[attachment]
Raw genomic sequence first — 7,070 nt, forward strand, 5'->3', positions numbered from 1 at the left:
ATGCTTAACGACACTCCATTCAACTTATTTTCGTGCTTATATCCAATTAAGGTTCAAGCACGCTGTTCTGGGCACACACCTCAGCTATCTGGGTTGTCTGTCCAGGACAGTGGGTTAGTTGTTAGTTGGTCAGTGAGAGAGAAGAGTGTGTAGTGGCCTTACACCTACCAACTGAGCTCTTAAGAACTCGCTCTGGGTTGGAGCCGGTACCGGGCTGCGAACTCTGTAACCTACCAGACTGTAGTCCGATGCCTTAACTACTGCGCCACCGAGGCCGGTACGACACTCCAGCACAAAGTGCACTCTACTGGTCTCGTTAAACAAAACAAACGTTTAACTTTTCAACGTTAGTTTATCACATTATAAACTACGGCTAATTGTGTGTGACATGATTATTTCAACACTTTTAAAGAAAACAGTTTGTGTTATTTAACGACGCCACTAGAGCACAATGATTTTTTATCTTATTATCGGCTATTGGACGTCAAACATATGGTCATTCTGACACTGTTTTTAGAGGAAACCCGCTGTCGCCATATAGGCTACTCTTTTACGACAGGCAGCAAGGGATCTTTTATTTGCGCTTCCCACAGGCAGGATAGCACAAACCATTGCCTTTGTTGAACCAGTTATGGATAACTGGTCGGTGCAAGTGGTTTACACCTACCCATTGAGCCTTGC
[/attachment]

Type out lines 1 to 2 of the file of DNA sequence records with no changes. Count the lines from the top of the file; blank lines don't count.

Raw genomic sequence first — 7,070 nt, forward strand, 5'->3', positions numbered from 1 at the left:
ATGCTTAACGACACTCCATTCAACTTATTTTCGTGCTTATATCCAATTAAGGTTCAAGCACGCTGTTCTGGGCACACACCTCAGCTATCTGGGTTGTCTGTCCAGGACAGTGGGTTAGTTGTTAGTTGGTCAGTGAGAGAGAAGAGTGTGTAGTGGCCTTACACCTACCAACTGAGCTCTTAAGAACTCGCTCTGGGTTGGAGCCGGTACCGGGCTGCGAACTCTGTAACCTACCAGACTGTAGTCCGATGCCTTAACTACTGCGCCACCGAGGCCGGTACGACACTCCAGCACAAAGTGCACTCTACTGGTCTCGTTAAACAAAACAAACGTTTAACTTTTCAACGTTAGTTTATCACATTATAAACTACGGCTAATTGTGTGTGACATGATTATTTCAACACTTTTAAAGAAAACAGTTTGTGTTATTTAACGACGCCACTAGAGCACAATGATTTTTTATCTTATTATCGGCTATTGGACGTCAAACATATGGTCATTCTGACACTGTTTTTAGAGGAAACCCGCTGTCGCCATATAGGCTACTCTTTTACGACAGGCAGCAAGGGATCTTTTATTTGCGCTTCCCACAGGCAGGATAGCACAAACCATTGCCTTTGTTGAACCAGTTATGGATAACTGGTCGGTGCAAGTGGTTTACACCTACCCATTGAGCCTTGC